bernie-and-joe-like-donald-trumpJoe Biden is 76 years old.  He was born on November 20, 1942; if he were to be elected, he would be 77 on Election Day, and 78 when he takes office.  Bernie Sanders, who is another candidate for the Democratic nomination, is 77 years old and, being born on September 8, 1941, would be 79 on Election Day in 2020.  If either of those candidates won, they would easily set a new record for the oldest person to be newly elected to the presidency — a record now held by the current occupant of the White House, who was a mere 70 when he was inaugurated.  (The oldest President to be elected, period, was Ronald Reagan, who was 73 when he won reelection in a landslide in 1984 — a record that would be obliterated if the 2020 race turned out to be either Trump-Biden or Trump-Sanders.)

There have been some old Presidents in American history — some good, some not so much — and clearly people’s perceptions of what it means to be old in our current day are changing.  As average life spans increase and medical care, diet, fitness, and general attention to health improve, some people argue that aging is really all about a state of mind, and “60 is the new 40.”  And no doubt Biden and Sanders will produce medical reports that show that they are healthy, active, vibrant, and ready to handle the demands of an incredibly taxing job.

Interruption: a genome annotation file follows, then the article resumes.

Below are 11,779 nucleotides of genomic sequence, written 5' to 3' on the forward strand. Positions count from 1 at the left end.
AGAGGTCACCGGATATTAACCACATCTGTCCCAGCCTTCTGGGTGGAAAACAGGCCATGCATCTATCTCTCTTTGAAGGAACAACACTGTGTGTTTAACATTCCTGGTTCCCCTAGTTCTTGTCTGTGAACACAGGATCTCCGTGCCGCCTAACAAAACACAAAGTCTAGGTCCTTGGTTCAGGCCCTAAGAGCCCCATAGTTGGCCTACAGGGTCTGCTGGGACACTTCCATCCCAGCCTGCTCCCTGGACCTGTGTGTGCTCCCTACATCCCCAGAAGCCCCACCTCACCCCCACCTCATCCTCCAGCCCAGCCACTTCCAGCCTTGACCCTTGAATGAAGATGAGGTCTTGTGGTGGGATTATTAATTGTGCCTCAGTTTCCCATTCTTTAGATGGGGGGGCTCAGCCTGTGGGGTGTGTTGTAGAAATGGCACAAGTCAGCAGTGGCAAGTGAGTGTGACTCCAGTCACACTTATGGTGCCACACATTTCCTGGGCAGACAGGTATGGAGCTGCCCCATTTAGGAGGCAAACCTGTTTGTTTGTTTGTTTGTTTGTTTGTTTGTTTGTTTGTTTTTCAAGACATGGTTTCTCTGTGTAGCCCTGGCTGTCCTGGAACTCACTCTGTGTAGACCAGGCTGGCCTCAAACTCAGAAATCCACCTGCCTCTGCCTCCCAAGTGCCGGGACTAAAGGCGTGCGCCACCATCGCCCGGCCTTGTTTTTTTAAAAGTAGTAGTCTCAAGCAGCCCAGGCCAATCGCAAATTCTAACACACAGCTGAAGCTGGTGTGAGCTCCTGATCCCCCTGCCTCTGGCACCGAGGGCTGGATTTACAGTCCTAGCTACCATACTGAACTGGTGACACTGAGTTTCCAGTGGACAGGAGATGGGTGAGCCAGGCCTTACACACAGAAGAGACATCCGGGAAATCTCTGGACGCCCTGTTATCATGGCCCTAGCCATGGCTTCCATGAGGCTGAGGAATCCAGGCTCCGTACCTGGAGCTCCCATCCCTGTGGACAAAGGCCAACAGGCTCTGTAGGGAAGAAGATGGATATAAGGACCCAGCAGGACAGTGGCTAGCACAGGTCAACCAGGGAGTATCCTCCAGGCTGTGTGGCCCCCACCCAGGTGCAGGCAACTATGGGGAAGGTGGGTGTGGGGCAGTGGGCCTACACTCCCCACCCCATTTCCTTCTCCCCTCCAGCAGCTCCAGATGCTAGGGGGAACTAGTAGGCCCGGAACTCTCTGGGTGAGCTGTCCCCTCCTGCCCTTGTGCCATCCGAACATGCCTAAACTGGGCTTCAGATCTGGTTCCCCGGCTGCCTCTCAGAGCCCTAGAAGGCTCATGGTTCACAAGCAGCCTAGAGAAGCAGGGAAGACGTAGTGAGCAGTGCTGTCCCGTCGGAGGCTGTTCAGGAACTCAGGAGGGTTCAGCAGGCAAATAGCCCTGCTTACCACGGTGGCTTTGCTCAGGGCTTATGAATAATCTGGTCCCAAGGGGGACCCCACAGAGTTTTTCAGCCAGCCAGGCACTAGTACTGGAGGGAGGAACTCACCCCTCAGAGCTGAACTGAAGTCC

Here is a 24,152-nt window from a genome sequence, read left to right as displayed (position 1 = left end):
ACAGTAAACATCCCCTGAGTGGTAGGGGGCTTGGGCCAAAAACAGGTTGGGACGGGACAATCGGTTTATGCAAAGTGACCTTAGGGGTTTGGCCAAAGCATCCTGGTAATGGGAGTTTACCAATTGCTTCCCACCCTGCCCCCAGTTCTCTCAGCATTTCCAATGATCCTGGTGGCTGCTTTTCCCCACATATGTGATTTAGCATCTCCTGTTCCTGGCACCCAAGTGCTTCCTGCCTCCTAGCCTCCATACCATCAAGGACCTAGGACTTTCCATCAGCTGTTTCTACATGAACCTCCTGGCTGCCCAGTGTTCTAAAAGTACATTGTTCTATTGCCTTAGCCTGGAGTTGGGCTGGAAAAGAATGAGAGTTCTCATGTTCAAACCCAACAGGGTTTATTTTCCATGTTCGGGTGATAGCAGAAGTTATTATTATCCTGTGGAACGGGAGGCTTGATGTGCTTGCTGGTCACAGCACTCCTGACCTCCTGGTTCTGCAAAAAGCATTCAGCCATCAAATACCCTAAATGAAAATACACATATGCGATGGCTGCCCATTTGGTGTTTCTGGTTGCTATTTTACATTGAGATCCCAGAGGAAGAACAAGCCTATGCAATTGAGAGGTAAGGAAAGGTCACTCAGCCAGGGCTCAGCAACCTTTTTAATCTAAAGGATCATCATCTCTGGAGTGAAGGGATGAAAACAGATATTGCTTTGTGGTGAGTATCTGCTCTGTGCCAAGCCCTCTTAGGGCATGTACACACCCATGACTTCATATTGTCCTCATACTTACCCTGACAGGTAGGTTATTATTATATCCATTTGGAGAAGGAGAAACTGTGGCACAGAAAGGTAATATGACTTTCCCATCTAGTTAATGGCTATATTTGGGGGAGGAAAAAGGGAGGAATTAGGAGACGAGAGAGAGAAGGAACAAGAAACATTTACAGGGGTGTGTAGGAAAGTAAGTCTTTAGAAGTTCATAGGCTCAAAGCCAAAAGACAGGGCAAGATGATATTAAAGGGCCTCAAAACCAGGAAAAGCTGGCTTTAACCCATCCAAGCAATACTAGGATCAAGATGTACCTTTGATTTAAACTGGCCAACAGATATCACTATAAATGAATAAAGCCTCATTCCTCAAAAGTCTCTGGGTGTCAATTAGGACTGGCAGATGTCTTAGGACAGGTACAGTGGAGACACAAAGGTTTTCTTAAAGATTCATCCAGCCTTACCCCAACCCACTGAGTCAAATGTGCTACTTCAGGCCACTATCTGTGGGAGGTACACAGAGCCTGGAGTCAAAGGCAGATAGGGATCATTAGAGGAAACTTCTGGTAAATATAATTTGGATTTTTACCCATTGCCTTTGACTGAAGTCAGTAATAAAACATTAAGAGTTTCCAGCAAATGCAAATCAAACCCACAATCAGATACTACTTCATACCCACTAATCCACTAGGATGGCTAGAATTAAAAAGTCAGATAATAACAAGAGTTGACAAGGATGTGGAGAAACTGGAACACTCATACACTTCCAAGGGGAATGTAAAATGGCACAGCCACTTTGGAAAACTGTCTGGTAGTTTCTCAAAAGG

Still, Biden and Sanders are really pushing the presidential age envelope into uncharted territory.  How will people react when, as Election Day nears, they really ponder the prospect of an 80-year-old President?  No doubt people will be looking carefully at all three of the septuagenarians — Trump, Biden, and Sanders — for signs of age-related physical feebleness and mental slippage.  Age is something that can’t be hidden, and one serious memory glitch during a debate could be all she wrote for a candidacy.